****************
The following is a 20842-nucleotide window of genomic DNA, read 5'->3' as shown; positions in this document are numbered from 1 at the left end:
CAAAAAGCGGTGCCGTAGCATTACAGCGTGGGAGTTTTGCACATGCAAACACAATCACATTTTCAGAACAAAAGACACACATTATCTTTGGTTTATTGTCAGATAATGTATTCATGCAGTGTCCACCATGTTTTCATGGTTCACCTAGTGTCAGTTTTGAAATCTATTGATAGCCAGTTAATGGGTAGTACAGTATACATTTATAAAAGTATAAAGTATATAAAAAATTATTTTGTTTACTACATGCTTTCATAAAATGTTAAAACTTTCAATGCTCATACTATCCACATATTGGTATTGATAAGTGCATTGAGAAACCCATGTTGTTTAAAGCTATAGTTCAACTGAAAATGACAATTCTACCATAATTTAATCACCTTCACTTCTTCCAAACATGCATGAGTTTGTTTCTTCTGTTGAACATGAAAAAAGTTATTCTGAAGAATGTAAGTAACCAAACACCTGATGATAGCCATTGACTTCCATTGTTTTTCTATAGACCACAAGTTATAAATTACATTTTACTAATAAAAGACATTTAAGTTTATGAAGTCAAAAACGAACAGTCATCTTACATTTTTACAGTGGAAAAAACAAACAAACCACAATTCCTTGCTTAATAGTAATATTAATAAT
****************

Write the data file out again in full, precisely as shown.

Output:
The following is a 20842-nucleotide window of genomic DNA, read 5'->3' as shown; positions in this document are numbered from 1 at the left end:
CAAAAAGCGGTGCCGTAGCATTACAGCGTGGGAGTTTTGCACATGCAAACACAATCACATTTTCAGAACAAAAGACACACATTATCTTTGGTTTATTGTCAGATAATGTATTCATGCAGTGTCCACCATGTTTTCATGGTTCACCTAGTGTCAGTTTTGAAATCTATTGATAGCCAGTTAATGGGTAGTACAGTATACATTTATAAAAGTATAAAGTATATAAAAAATTATTTTGTTTACTACATGCTTTCATAAAATGTTAAAACTTTCAATGCTCATACTATCCACATATTGGTATTGATAAGTGCATTGAGAAACCCATGTTGTTTAAAGCTATAGTTCAACTGAAAATGACAATTCTACCATAATTTAATCACCTTCACTTCTTCCAAACATGCATGAGTTTGTTTCTTCTGTTGAACATGAAAAAAGTTATTCTGAAGAATGTAAGTAACCAAACACCTGATGATAGCCATTGACTTCCATTGTTTTTCTATAGACCACAAGTTATAAATTACATTTTACTAATAAAAGACATTTAAGTTTATGAAGTCAAAAACGAACAGTCATCTTACATTTTTACAGTGGAAAAAACAAACAAACCACAATTCCTTGCTTAATAGTAATATTAATAAT